The Magnifier in Windows version 7 has two new and useful features. One of these features is a full-screen option that allows the person to zoom in and out of the desktop with the image scrolling as needed and a virtual lens where the display follows the person's pointer as it moves. The other feature involves the on-screen keyboard, which has been overhauled to make appear and function more like the soft keyboard that is in use by people who us tablet PC's. The on-screen keyboard is more attractive, fully re-sizable, and is better equipped to function for persons with mobility impairments. The on-screen keyboard offers users basic text prediction, as well as the option to select key either by hovering over them with the pointer, or through a one button scan-to system.
Windows version 7 brings other benefits to persons with disabilities as well, although they are not as obvious. Persons with mobility impairments many times rely on a variety of assistive technologies in order to make the operating system work for them. These technologies can include voice recognition applications, trackballs, track pads, or specialty mice that give the person the ability to move a pointer with, 'sip and puff,' or lip movements. Windows version 7 has enhanced the User Interface automation API that was introduced by Windows Vista that gave manufacturers of these devices more scope to drive Windows applications. With Windows 7, developers are able to work not only through the .NET framework, but through C++ code as well. What this means is that these developers can make their products both more powerful and flexible in the future.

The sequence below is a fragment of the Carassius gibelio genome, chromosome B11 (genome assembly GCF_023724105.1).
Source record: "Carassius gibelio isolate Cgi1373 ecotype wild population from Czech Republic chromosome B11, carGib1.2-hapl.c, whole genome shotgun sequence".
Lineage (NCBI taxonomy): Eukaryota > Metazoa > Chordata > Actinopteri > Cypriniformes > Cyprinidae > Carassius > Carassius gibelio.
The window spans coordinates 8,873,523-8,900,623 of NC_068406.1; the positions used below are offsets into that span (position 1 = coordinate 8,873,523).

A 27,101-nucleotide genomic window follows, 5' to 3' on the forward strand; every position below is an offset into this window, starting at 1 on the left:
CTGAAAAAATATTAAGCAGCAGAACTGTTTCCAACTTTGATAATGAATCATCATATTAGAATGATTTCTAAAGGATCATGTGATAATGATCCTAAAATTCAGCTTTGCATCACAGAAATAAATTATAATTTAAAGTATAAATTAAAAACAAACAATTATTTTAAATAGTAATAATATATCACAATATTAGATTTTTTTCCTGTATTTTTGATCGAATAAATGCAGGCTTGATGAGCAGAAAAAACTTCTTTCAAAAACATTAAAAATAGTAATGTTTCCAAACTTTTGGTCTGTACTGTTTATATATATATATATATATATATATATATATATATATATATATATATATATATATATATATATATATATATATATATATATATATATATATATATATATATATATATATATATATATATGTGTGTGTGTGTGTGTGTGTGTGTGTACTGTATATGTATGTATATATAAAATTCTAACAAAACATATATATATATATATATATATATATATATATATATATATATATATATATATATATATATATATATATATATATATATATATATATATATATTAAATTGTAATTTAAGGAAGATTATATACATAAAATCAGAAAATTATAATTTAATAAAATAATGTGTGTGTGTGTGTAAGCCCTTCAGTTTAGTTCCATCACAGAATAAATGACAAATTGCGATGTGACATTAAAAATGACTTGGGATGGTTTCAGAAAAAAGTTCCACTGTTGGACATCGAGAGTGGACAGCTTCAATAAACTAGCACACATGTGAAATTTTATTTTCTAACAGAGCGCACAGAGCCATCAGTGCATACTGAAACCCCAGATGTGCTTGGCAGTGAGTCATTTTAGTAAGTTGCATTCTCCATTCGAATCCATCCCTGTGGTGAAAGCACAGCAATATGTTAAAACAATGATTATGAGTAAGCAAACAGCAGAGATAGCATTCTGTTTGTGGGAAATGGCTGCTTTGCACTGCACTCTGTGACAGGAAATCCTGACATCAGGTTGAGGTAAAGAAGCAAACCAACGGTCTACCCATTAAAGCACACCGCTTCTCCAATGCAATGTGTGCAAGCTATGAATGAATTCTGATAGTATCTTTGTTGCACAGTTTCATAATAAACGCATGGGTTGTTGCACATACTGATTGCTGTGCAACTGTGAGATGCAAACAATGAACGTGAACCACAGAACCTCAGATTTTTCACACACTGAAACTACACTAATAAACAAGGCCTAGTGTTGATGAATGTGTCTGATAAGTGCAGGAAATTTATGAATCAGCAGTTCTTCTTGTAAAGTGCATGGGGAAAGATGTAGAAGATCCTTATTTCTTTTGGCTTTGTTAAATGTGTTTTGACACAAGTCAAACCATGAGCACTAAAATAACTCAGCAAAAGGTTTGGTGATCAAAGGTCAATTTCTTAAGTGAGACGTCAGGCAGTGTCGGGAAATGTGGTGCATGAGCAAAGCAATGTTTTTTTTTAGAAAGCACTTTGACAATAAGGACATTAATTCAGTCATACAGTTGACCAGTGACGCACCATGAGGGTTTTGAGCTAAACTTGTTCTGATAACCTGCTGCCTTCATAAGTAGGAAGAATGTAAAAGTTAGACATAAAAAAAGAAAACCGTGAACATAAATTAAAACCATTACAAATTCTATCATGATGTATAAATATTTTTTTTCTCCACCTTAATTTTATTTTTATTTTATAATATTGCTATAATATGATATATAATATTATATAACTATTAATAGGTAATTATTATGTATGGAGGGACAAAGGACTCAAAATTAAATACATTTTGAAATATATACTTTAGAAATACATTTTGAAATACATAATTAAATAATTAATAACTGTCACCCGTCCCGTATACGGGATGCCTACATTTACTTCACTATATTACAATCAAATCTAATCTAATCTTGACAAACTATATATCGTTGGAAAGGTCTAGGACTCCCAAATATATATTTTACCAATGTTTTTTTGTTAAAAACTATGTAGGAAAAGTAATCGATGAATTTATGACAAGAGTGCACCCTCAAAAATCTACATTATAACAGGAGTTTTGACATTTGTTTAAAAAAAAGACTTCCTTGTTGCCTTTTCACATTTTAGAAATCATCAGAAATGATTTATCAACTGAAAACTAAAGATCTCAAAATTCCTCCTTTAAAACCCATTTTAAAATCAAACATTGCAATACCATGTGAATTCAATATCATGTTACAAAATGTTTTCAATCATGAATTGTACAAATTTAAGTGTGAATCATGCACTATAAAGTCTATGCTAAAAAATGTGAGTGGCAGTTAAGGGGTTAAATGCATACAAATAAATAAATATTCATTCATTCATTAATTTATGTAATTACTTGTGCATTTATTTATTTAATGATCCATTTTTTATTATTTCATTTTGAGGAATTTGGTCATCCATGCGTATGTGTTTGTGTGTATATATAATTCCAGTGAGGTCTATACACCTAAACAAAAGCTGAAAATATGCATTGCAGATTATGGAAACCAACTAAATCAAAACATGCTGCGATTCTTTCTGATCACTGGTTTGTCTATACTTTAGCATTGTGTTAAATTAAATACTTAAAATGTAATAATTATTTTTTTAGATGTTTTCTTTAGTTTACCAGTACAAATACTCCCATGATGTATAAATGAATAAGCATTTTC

There is also the matter of backward compatibility. Windows 7 has a focus on backward compatibility, particularly with the presentation of Windows XP mode. What this does in ensure that the full-range of existing AT hardware and applications would work with the new operating system. People with disabilities find this to be very important; many of us use third party solutions that require backward compatibility and are rather anxious about changing operating systems because of it. With the new Windows 7 operating system, these concerns are eased considerably.
Windows 7 also has native support for touch control, something that is equally important to persons with disabilities. Standard computer use via a keyboard and mouse can present a real barrier for people with physical disabilities, or who experience learning disabilities, as well as for those who simply have not prior experience using a computer. Use of a touch screen interface has the potential to remove such barriers. The ability to see what you touch and do is easier to understand.
There is still room for improvement of course, but Microsoft has made strides with their new Windows 7 operating system. By opening the door, so to speak, to developers through enabling the use of both .NET and C++ code input for developers in the system, development of further applications for people with disabilities is now a very real option. The features mentioned make the operating system more usable by people with disabilities than before. There are solid accessibility features built into the core of the Windows 7 operating system (www.microsoft.com/windows/windows-7/) now, a very good thing for people with disabilities.